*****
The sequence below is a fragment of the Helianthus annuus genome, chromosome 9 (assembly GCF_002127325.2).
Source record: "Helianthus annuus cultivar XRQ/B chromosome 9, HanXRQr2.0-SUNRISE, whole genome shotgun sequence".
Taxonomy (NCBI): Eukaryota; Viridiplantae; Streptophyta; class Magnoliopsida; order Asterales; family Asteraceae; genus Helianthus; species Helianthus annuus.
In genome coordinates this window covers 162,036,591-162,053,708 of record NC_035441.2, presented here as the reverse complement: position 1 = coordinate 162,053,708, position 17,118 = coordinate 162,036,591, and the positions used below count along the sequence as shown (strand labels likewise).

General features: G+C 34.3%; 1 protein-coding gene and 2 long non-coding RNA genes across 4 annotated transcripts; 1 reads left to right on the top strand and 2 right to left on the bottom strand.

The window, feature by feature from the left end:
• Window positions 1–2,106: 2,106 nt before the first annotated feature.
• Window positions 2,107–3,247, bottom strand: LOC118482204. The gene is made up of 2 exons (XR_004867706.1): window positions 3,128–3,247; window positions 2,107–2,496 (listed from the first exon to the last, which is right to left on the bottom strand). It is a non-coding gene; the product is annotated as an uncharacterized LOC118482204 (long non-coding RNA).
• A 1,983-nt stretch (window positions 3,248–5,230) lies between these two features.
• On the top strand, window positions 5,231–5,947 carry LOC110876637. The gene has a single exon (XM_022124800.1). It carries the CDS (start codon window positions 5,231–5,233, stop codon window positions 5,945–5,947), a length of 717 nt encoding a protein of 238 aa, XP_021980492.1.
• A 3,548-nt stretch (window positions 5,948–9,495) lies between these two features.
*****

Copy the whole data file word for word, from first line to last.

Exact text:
The sequence below is a fragment of the Helianthus annuus genome, chromosome 9 (assembly GCF_002127325.2).
Source record: "Helianthus annuus cultivar XRQ/B chromosome 9, HanXRQr2.0-SUNRISE, whole genome shotgun sequence".
Taxonomy (NCBI): Eukaryota; Viridiplantae; Streptophyta; class Magnoliopsida; order Asterales; family Asteraceae; genus Helianthus; species Helianthus annuus.
In genome coordinates this window covers 162,036,591-162,053,708 of record NC_035441.2, presented here as the reverse complement: position 1 = coordinate 162,053,708, position 17,118 = coordinate 162,036,591, and the positions used below count along the sequence as shown (strand labels likewise).

General features: G+C 34.3%; 1 protein-coding gene and 2 long non-coding RNA genes across 4 annotated transcripts; 1 reads left to right on the top strand and 2 right to left on the bottom strand.

The window, feature by feature from the left end:
• Window positions 1–2,106: 2,106 nt before the first annotated feature.
• Window positions 2,107–3,247, bottom strand: LOC118482204. The gene is made up of 2 exons (XR_004867706.1): window positions 3,128–3,247; window positions 2,107–2,496 (listed from the first exon to the last, which is right to left on the bottom strand). It is a non-coding gene; the product is annotated as an uncharacterized LOC118482204 (long non-coding RNA).
• A 1,983-nt stretch (window positions 3,248–5,230) lies between these two features.
• On the top strand, window positions 5,231–5,947 carry LOC110876637. The gene has a single exon (XM_022124800.1). It carries the CDS (start codon window positions 5,231–5,233, stop codon window positions 5,945–5,947), a length of 717 nt encoding a protein of 238 aa, XP_021980492.1.
• A 3,548-nt stretch (window positions 5,948–9,495) lies between these two features.